Myths You Should Stop Believing About Hangover Cures

According to a recent Health Digest survey, fewer people drink alcohol every week than you might think. But new years often bring about celebrations and parties, which also means that you might have a drink for the special occasion. While ringing in the new year with a celebratory drink or two can feel like a cherished rite of passage, the new year bell might not be the only thing ringing when you wake up in the morning

The National Institute on Alcohol Abuse and Alcoholism (NIAAA) notes that a hangover — which includes symptoms like aches and pains, anxiety, headache, sensitivity to light or sound, thirst, and tiredness — is a result of alcohol consumption. It can cause dehydration, inflammation, poor sleep, and mild withdrawal. Generally, these symptoms can last for up to a day.

Medical News Today notes that, on average, someone with a blood alcohol level of 0.08 would take around 5 and a half hours to process the alcohol and get it out of their body. So if you wake up with a hangover, you might wonder if there are any trusty tricks for speeding up that process and feeling better faster. Here's everything you need to know about popular hangover cures to determine what's fact and what's fiction.

Are these hangover cures fact or fiction?

There are mixed views on whether or not a hangover can be cured by a given remedy. For example, the National Institute on Alcohol Abuse and Alcoholism (NIAAA) says that the only cure for a hangover is time. The body needs to be able to metabolize the byproducts of alcohol, get enough water, and recover the brain. Not even coffee or electrolytes will help speed up this process. That's why the NIAAA recommends that avoiding alcohol entirely or drinking in moderation is the only way to avoid a hangover. But not all experts agree with the notion that hangover cures do not exist. For example, CNN reports that some health experts recommend small doses of coffee after a hangover — to help deal with caffeine withdrawal symptoms. This is in addition to consuming electrolytes, which can help with symptoms from a hangover like headaches.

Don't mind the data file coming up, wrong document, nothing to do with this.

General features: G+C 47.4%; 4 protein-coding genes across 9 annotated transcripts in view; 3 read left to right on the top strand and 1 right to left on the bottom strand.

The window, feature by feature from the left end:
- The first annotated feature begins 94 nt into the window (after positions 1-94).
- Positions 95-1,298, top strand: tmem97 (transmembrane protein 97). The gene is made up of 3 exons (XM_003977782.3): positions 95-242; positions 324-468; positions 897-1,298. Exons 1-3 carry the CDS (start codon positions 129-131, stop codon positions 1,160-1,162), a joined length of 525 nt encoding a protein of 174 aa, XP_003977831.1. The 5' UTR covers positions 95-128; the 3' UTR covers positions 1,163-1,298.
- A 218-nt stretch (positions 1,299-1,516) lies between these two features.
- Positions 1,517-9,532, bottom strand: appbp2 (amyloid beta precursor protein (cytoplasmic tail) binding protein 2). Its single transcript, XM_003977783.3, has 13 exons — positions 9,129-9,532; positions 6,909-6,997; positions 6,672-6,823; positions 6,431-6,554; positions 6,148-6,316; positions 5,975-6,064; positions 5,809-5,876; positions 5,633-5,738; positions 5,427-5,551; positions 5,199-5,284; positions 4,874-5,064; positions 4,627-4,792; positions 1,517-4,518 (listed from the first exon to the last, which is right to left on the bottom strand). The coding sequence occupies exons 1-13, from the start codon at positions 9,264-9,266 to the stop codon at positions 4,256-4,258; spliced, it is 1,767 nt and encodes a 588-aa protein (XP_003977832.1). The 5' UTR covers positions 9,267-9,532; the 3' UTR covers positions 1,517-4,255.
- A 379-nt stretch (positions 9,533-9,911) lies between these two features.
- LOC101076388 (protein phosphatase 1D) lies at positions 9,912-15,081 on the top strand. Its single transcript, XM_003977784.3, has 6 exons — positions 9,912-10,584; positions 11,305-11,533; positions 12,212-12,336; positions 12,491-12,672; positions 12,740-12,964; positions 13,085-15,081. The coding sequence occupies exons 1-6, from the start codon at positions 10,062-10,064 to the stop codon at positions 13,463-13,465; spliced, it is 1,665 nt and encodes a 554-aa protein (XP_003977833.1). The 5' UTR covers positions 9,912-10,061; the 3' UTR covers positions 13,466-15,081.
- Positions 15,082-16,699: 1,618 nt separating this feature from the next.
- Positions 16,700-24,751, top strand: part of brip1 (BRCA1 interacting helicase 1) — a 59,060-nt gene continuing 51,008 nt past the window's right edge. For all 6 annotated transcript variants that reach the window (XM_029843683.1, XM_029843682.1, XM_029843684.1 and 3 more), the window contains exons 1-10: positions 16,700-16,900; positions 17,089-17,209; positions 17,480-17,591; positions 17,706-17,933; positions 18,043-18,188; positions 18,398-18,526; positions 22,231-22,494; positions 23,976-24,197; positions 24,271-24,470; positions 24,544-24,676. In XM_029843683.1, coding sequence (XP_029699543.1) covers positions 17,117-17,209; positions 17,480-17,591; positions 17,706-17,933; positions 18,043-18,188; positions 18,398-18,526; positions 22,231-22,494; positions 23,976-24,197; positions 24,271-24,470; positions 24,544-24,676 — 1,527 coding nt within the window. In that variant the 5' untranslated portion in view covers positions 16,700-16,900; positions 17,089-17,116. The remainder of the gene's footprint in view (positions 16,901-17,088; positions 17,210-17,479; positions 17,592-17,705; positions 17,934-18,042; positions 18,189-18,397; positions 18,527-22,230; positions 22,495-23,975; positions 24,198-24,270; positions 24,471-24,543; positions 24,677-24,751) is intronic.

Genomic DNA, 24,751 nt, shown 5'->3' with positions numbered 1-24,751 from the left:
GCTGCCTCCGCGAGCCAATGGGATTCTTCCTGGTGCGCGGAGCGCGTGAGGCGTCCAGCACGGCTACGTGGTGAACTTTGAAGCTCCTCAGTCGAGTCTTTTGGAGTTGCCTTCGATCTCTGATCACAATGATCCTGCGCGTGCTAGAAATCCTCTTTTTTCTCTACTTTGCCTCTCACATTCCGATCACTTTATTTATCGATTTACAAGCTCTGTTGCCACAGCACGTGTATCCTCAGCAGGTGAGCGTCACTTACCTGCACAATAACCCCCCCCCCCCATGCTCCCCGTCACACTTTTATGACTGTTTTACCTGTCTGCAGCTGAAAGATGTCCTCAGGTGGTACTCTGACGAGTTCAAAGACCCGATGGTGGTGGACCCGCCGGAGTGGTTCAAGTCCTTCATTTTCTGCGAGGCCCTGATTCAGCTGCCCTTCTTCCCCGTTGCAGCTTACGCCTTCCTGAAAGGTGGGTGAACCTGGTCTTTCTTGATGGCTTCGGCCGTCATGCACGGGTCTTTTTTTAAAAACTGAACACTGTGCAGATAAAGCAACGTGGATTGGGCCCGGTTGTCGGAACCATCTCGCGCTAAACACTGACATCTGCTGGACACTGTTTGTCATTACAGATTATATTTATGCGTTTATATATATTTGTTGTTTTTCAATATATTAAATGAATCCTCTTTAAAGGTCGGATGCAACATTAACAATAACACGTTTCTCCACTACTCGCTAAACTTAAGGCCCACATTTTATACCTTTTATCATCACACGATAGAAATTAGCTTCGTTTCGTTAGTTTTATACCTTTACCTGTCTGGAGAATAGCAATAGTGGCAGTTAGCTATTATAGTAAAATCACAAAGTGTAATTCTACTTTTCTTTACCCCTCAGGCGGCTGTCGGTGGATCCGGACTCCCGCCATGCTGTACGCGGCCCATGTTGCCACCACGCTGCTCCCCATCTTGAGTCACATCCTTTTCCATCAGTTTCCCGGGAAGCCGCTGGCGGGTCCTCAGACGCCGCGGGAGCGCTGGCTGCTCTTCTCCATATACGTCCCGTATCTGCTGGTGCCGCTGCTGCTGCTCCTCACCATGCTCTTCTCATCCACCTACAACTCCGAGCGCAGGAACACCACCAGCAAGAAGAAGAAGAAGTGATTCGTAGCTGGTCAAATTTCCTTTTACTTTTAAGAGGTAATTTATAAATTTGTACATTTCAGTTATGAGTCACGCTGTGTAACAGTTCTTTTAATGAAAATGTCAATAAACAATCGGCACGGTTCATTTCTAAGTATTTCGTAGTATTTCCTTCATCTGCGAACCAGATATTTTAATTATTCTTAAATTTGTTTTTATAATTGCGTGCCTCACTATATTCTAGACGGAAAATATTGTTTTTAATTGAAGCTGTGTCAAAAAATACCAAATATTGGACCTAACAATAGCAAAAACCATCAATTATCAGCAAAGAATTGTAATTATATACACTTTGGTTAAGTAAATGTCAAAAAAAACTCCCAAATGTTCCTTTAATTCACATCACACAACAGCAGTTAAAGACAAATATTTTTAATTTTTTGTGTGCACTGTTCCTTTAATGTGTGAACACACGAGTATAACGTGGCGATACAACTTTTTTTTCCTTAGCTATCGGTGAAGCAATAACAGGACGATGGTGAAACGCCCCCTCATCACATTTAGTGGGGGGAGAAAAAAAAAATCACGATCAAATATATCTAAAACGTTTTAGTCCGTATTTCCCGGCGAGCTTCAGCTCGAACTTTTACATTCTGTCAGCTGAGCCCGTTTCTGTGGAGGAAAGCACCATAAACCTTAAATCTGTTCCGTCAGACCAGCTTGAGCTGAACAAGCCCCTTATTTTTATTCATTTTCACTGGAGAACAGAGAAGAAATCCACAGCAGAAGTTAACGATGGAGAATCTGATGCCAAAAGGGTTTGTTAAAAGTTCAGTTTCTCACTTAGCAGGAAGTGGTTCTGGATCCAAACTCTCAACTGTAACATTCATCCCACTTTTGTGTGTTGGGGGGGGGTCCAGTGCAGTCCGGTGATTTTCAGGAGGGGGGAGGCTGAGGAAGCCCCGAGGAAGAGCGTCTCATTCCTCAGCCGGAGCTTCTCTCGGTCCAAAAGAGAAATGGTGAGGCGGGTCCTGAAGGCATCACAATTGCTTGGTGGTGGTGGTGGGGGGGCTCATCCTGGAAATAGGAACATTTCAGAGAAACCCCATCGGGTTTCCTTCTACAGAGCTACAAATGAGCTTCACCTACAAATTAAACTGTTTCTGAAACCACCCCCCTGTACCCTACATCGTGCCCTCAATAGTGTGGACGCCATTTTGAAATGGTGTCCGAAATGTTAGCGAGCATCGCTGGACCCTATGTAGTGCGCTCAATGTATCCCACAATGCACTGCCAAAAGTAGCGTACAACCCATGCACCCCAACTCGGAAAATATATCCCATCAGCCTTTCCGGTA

However, there are some hangover myths that go undisputed. For example, the NIAAA states that the order that you consume alcoholic beverages does not affect the quality of a hangover. Another myth is that one more drink before bed or first thing when you wake up will improve the hangover. While another drink may temporarily assuage some symptoms, it could make them worse in the long run. Other myths include consuming a greasy meal or even taking acetaminophen before bed (via CNN). Finally, hangover pills lack evidence that they actually help cure a hangover.